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Ex-con accused of using blackface in Vegas casino robbery

March 13, 2018

This undated booking photo provided by Las Vegas Metropolitan Police Department in March 2018 shows Cameron James Kennedy of Las Vegas. Kennedy is accused of accused of covering his face with black makeup during the armed robbery of a Las Vegas Strip casino cashier on Jan. 10, 2018. Kennedy made an initial court appearance Monday, March 12, 2018, in U.S. District Court in Las Vegas following his Jan. 25, 2018, arrest on a federal robbery charge. (Clark County Detention Center via AP)

LAS VEGAS (AP) — A man who previously served prison time for bank robbery has been accused of covering his face with black makeup during a $23,000 armed robbery of a Las Vegas Strip casino cashier earlier this year.

The cashier at the New York-New York resort, who wasn’t hurt in the January holdup, initially described the man as black but later said his skin tone was irregular and “blotchy,” according to a criminal complaint.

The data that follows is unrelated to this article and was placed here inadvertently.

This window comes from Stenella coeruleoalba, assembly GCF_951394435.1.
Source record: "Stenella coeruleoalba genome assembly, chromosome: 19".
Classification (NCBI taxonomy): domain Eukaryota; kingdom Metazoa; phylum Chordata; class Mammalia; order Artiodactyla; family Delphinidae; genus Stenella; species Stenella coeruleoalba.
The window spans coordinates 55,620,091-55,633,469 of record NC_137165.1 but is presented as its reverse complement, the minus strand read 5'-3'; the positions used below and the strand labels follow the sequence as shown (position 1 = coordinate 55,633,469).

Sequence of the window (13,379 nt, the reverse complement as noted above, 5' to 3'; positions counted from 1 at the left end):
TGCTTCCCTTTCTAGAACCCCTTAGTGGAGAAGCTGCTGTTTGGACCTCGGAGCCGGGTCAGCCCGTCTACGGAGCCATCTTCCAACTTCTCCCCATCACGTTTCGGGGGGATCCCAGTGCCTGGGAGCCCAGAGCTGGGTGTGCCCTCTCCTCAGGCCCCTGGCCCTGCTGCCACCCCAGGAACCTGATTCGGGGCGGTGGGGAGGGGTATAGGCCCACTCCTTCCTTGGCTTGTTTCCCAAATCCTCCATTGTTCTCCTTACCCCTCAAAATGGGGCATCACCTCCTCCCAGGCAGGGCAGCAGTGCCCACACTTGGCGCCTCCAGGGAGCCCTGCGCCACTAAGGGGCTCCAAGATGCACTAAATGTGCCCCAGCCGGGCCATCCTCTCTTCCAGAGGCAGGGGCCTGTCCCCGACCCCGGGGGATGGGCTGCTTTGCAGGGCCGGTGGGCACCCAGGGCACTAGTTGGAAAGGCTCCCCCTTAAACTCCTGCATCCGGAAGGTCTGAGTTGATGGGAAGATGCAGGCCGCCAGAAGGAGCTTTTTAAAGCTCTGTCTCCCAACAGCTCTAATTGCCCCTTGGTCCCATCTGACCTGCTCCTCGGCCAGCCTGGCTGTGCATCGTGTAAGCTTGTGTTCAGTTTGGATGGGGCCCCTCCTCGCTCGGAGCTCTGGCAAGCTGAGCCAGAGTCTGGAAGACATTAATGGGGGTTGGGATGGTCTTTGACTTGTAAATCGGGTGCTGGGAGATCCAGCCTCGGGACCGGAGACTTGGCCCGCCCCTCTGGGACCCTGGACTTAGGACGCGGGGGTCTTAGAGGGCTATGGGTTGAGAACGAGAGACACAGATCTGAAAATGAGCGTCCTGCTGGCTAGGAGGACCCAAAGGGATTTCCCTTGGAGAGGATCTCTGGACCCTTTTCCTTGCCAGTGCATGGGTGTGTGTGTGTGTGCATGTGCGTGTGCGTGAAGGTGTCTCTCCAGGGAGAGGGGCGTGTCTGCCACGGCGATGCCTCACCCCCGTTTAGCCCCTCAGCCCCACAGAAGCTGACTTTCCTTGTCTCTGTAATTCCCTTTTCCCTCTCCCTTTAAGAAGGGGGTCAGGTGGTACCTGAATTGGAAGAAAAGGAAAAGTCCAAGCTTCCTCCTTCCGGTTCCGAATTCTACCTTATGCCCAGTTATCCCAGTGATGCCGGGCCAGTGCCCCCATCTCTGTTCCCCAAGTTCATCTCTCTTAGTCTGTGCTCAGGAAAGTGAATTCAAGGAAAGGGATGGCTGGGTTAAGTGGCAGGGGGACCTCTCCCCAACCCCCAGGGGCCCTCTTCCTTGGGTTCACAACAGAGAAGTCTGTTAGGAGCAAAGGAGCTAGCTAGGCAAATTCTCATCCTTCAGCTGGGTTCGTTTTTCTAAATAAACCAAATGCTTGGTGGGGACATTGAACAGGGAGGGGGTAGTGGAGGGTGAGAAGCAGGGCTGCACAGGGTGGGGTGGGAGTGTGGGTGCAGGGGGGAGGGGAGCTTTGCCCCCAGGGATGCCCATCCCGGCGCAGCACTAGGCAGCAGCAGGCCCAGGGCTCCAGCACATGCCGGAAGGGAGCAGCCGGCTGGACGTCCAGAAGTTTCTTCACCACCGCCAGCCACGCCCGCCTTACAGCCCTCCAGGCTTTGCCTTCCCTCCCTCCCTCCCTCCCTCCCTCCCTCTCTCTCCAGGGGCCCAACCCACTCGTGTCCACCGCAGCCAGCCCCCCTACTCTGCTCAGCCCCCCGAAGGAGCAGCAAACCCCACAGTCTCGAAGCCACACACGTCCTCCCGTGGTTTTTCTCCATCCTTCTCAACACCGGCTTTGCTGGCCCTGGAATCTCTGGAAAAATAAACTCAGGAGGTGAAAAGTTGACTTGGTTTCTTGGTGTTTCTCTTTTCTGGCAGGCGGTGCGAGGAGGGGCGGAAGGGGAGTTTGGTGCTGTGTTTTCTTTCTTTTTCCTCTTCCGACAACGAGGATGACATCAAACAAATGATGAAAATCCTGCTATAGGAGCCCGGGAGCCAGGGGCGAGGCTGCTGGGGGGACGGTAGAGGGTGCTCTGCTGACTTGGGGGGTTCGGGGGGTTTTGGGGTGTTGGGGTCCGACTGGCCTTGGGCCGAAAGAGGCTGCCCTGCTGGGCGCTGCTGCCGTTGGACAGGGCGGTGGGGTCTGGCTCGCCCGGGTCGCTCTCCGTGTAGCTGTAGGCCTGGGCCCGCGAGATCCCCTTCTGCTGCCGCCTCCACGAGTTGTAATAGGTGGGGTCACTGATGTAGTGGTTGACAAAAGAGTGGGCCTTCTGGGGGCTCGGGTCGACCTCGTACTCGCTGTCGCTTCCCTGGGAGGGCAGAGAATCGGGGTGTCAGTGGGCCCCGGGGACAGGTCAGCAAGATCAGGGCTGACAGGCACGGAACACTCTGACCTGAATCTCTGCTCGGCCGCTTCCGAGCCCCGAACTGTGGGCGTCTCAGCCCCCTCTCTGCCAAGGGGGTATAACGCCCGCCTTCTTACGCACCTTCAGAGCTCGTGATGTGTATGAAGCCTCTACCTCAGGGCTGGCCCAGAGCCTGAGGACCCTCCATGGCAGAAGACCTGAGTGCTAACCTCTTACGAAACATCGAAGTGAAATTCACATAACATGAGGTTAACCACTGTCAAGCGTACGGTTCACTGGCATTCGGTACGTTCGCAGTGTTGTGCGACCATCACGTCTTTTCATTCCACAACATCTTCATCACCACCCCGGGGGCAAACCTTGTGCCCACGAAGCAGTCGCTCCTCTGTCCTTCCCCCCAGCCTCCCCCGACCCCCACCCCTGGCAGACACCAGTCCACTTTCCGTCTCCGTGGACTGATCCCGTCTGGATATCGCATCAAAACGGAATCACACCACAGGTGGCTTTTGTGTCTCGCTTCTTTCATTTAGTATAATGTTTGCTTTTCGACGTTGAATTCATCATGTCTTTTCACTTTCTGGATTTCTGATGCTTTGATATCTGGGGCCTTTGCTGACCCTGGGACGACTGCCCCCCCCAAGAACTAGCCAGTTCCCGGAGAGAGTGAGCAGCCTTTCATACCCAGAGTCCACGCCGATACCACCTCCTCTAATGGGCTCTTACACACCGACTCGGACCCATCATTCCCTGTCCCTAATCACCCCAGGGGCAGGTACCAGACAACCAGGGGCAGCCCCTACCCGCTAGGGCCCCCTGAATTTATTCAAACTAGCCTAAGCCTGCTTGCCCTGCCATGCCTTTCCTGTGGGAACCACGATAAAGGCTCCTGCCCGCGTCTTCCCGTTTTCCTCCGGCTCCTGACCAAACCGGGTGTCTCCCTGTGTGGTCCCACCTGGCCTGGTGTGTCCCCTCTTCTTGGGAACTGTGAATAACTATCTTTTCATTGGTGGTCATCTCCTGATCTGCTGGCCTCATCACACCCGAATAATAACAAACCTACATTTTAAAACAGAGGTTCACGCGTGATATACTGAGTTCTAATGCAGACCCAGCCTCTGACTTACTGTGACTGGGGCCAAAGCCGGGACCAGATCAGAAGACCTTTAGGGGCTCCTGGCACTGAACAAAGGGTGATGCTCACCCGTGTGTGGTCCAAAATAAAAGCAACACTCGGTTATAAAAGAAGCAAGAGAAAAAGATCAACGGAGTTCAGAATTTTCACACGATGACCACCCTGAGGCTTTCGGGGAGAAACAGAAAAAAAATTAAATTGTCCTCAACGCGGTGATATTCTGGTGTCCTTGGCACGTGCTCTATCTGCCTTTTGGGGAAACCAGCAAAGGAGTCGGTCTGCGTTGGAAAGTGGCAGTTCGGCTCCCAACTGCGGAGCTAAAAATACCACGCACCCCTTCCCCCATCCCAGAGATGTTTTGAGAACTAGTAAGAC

Cameron James Kennedy, 26, of Las Vegas, has been charged with robbery and could face 20 years in prison.

Kennedy was identified by his distinctive gold teeth, a tip from an anonymous person and accounts from an unidentified witness who told the FBI that Kennedy bought him a $1,000 prepaid debit card several weeks after the casino heist.

That man said Kennedy appeared to have wiped a dark substance from his face before he came to the man’s apartment a couple of hours after the early Jan. 10 casino robbery, according to court documents.

Kennedy appeared Monday in U.S. District Court in Las Vegas, where a judge ordered him held in federal custody until a March 26 court hearing.

A deputy federal public defender appointed to Kennedy’s case, Tiffany Nocon, did not immediately respond Tuesday to a telephone message seeking comment.

Kennedy was freed from prison last July after serving more than five years for two bank robberies in 2012, according to the criminal complaint.

He was on house arrest pending a hearing on an accusation that he forged a check in December in violation of supervised release. He is accused of cutting off a GPS monitor late Jan. 9, just before the heist.

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